Undaunted Woo aims higher

HE MAY have lost the Los Angeles mayoral race earlier this year but the ambitious Chinese-American Michael Woo already has his sights set on something bigger and better - to be Secretary of State in California.

The 41-year-old town planner turned politician, who lost to Republican millionaire Richard Riordan, told the Sunday Morning Post he was ''now seriously considering running for the Secretary of State in California''.

But before campaigning for the post starts next year, Mr Woo is looking to set up a business consultancy which will link Hollywood with business contacts in the territory and in Taipei.

''When I was on the Los Angeles City Council, I was responsible for the Hollywood area so I have many contacts in the entertainment industry,'' said Mr Woo, who was in Hong Kong last week.

''I have been speaking to people in Hong Kong and Taiwan about setting up a business consultancy which would connect my contacts in the entertainment industry and Hollywood with business contacts here and Taipei.

''I think there's a lot of potential here. I'm exploring that and looking at lots of possibilities,'' he said.

''The political campaigning would not start until next year and would not be full on until much later so there's a bit of time.'' The Secretary of State for California is March Fong Eu, one of the most influential and high-powered Chinese-Americans in the United States.

In June next year, she will step down after 20 years in the job and it has been widely rumoured she will accept President Bill Clinton's offer of an ambassadorial position.

''There has been no opposition to March Fong Eu in 20 years. . . when she ends her fifth term this position will be open for the first time in a long while,'' Mr Woo said.

The Secretary is also the Chief Election Officer and is responsible for voter registration and election conditions. Mr Woo reckons the position is important, ''particularly at a time in the American political system when levels of voter participation have dropped.

''We have to restore confidence in the electoral process.'' Mr Woo said his campaign platform would be to develop new systems for encouraging voter registration and participation in the electoral process.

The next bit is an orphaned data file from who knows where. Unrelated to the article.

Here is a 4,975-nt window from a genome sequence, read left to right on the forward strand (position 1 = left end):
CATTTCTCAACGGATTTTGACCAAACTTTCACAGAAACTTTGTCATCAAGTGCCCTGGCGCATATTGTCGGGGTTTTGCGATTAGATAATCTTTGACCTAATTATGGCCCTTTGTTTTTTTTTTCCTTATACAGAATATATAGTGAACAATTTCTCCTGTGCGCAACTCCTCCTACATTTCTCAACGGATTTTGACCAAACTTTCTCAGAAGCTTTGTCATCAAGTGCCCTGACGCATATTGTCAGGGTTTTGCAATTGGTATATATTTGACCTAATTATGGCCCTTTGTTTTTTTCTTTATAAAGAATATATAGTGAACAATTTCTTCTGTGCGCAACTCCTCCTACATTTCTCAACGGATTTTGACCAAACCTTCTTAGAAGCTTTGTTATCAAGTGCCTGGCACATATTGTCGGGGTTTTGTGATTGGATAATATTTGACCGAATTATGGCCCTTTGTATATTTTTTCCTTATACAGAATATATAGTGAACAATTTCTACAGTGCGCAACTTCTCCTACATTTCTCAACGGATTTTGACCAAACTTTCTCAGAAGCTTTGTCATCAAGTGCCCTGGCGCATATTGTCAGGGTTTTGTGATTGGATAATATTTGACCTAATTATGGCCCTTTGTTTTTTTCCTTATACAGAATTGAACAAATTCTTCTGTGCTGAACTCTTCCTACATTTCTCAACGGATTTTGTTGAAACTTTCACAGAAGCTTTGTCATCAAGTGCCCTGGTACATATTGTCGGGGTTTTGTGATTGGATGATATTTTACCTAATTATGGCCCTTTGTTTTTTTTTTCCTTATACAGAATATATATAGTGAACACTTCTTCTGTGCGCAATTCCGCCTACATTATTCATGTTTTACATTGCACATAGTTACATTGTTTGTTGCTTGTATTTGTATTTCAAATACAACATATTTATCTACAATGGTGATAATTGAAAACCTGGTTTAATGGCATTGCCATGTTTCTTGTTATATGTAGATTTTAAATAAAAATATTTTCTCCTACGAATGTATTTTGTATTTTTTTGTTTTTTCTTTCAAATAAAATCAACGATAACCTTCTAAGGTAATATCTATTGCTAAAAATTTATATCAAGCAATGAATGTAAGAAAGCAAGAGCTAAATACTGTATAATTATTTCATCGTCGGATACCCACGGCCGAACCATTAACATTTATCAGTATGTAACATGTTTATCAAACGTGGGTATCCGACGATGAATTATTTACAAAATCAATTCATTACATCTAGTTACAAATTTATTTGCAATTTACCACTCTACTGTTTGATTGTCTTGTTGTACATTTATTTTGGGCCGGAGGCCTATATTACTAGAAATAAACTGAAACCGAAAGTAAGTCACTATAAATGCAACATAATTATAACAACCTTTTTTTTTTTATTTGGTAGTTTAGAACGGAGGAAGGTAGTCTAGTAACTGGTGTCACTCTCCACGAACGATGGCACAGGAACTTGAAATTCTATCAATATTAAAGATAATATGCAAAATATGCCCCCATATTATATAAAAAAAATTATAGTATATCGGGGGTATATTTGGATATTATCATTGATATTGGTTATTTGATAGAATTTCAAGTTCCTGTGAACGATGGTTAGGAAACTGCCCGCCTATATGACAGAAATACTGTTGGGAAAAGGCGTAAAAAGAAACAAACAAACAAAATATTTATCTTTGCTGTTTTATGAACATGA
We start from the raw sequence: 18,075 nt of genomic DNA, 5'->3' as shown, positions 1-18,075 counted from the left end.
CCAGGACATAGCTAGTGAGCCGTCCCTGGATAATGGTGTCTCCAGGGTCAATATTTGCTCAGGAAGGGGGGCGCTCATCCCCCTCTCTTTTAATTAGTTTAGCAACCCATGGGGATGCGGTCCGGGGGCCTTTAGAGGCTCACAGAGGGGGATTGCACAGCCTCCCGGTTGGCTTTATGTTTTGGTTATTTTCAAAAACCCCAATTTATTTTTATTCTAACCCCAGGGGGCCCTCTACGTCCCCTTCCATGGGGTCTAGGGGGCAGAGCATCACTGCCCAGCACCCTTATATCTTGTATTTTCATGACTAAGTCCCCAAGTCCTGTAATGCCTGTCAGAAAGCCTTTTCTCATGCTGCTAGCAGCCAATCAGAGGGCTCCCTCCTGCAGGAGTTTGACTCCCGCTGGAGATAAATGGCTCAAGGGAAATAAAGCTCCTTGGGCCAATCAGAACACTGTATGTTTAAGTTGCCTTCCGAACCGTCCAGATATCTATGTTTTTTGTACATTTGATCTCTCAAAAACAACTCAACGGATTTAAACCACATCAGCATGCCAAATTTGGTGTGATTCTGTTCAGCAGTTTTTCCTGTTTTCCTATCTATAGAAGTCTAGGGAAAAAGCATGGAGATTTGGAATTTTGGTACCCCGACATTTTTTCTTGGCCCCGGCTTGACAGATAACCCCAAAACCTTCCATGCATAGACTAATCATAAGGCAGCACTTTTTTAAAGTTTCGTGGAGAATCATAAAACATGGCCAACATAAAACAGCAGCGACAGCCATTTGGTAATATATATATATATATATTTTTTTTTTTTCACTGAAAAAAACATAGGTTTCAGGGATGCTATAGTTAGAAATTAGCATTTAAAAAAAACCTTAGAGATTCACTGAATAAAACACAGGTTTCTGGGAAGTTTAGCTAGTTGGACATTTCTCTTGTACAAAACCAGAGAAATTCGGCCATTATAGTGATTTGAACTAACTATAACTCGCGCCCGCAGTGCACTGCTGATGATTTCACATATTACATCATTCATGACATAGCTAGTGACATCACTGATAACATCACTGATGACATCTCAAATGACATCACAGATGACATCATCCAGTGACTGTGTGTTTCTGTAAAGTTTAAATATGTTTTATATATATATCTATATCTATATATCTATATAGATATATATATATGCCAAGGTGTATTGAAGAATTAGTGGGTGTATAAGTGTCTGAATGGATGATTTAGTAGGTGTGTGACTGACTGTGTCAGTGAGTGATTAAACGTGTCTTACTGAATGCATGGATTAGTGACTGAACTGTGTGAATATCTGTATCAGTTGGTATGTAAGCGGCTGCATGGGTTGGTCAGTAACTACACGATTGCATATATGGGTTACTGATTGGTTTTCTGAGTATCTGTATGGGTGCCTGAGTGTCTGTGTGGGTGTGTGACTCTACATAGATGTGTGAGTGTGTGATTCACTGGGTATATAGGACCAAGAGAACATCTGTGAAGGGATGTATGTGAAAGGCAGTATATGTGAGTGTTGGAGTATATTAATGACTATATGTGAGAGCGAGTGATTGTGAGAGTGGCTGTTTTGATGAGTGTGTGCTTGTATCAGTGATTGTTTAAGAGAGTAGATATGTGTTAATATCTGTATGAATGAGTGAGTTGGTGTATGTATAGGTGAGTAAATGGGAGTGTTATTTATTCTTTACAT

''I would reach out to the disenfranchised and the disillusioned, and restore their confidence in the political system - especially among ethnic minorities who have never really been involved to the extent they should have been.

''It's a challenge to renew faith in the American political system and there's a lot of work to be done, especially in California,'' he said.

''I too have my share of frustrations and disappointments but overall I believe the system can be made to work - and I'll try to convince voters that if they act it will make a difference.'' One group he will be looking at is the Chinese-Americans in the state. Studies show there is a low turnout among this group when it comes to elections.

Mr Woo admits he will have to give Chinese-Americans ''reasons to get excited'' about elections.

''Chinese-Americans in California are extraordinarily successful in business but they have not fought for their share of participation.'' He said the state-wide elections would be different from the Los Angeles mayoral polls.

''I don't think ethnicity will have much impact. There was a racial undercurrent to the mayoral elections following the aftermath of the riots,'' he said.

In the mayoral election, Mr Woo triumphed in terms of ethnic support, taking 70 per cent of the Asian vote, 86 per cent of the black community, plus 57 per cent of Latinos.

But he said while this would not harm his image, it would be the ''positive image of Chinese-Americans in California'' that would enhance his chances of winning the Secretary's post.

''The Secretary of State job would be a good chance in a large part to strengthen ties between the communities. But whether I get it or not will depend on the appeal of other candidates in the race,'' Mr woo said.

And if he does not get elected to the office? ''I am a city planner by training and am interested in public service. I am quite proud of my efforts, although they have not always been successful, to mediate racial tensions in Los Angeles and I aim to continue these efforts to try to achieve a higherdegree of harmony among the races,'' he said.

If Mr Woo does become the next Secretary of State for California, it will make him one of the most powerful Chinese-American politicians in the US.

''That would not be a bad sub-title to have,'' he said.